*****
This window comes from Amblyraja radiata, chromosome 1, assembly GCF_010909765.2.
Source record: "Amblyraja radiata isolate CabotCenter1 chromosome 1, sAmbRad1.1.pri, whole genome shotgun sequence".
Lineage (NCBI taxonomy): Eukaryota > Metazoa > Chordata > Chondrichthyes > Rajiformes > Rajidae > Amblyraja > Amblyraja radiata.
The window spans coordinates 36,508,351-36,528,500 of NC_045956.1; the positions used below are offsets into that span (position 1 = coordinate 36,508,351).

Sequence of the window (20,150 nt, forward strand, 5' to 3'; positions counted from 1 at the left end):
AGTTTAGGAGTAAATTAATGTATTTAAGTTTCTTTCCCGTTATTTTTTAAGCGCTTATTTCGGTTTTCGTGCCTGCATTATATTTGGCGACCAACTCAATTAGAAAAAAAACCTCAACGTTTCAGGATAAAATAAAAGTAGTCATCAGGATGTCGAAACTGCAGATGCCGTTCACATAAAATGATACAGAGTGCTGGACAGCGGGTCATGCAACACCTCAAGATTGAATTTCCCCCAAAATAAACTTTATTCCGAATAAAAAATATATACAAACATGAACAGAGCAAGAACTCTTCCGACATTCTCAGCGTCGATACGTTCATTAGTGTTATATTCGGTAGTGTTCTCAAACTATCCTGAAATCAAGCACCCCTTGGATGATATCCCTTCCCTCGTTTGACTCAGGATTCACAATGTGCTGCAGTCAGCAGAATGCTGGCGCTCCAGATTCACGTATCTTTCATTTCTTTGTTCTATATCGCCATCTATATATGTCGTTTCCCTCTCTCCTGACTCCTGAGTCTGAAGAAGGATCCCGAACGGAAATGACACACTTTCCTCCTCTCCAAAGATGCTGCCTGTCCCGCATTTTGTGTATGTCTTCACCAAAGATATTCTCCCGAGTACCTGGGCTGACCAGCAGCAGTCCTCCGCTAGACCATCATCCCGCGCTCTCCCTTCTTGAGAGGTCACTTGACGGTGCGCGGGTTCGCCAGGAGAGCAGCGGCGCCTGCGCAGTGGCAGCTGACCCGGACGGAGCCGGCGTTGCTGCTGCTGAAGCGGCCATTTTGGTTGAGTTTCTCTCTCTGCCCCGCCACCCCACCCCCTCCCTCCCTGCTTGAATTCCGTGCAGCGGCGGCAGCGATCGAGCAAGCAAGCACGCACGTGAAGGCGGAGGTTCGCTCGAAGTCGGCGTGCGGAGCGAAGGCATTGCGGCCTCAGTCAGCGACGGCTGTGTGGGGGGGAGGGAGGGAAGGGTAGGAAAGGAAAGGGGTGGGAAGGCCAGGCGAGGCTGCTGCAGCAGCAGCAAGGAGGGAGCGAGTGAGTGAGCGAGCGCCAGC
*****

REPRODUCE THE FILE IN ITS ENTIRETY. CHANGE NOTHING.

This window comes from Amblyraja radiata, chromosome 1, assembly GCF_010909765.2.
Source record: "Amblyraja radiata isolate CabotCenter1 chromosome 1, sAmbRad1.1.pri, whole genome shotgun sequence".
Lineage (NCBI taxonomy): Eukaryota > Metazoa > Chordata > Chondrichthyes > Rajiformes > Rajidae > Amblyraja > Amblyraja radiata.
The window spans coordinates 36,508,351-36,528,500 of NC_045956.1; the positions used below are offsets into that span (position 1 = coordinate 36,508,351).

Sequence of the window (20,150 nt, forward strand, 5' to 3'; positions counted from 1 at the left end):
AGTTTAGGAGTAAATTAATGTATTTAAGTTTCTTTCCCGTTATTTTTTAAGCGCTTATTTCGGTTTTCGTGCCTGCATTATATTTGGCGACCAACTCAATTAGAAAAAAAACCTCAACGTTTCAGGATAAAATAAAAGTAGTCATCAGGATGTCGAAACTGCAGATGCCGTTCACATAAAATGATACAGAGTGCTGGACAGCGGGTCATGCAACACCTCAAGATTGAATTTCCCCCAAAATAAACTTTATTCCGAATAAAAAATATATACAAACATGAACAGAGCAAGAACTCTTCCGACATTCTCAGCGTCGATACGTTCATTAGTGTTATATTCGGTAGTGTTCTCAAACTATCCTGAAATCAAGCACCCCTTGGATGATATCCCTTCCCTCGTTTGACTCAGGATTCACAATGTGCTGCAGTCAGCAGAATGCTGGCGCTCCAGATTCACGTATCTTTCATTTCTTTGTTCTATATCGCCATCTATATATGTCGTTTCCCTCTCTCCTGACTCCTGAGTCTGAAGAAGGATCCCGAACGGAAATGACACACTTTCCTCCTCTCCAAAGATGCTGCCTGTCCCGCATTTTGTGTATGTCTTCACCAAAGATATTCTCCCGAGTACCTGGGCTGACCAGCAGCAGTCCTCCGCTAGACCATCATCCCGCGCTCTCCCTTCTTGAGAGGTCACTTGACGGTGCGCGGGTTCGCCAGGAGAGCAGCGGCGCCTGCGCAGTGGCAGCTGACCCGGACGGAGCCGGCGTTGCTGCTGCTGAAGCGGCCATTTTGGTTGAGTTTCTCTCTCTGCCCCGCCACCCCACCCCCTCCCTCCCTGCTTGAATTCCGTGCAGCGGCGGCAGCGATCGAGCAAGCAAGCACGCACGTGAAGGCGGAGGTTCGCTCGAAGTCGGCGTGCGGAGCGAAGGCATTGCGGCCTCAGTCAGCGACGGCTGTGTGGGGGGGAGGGAGGGAAGGGTAGGAAAGGAAAGGGGTGGGAAGGCCAGGCGAGGCTGCTGCAGCAGCAGCAAGGAGGGAGCGAGTGAGTGAGCGAGCGCCAGC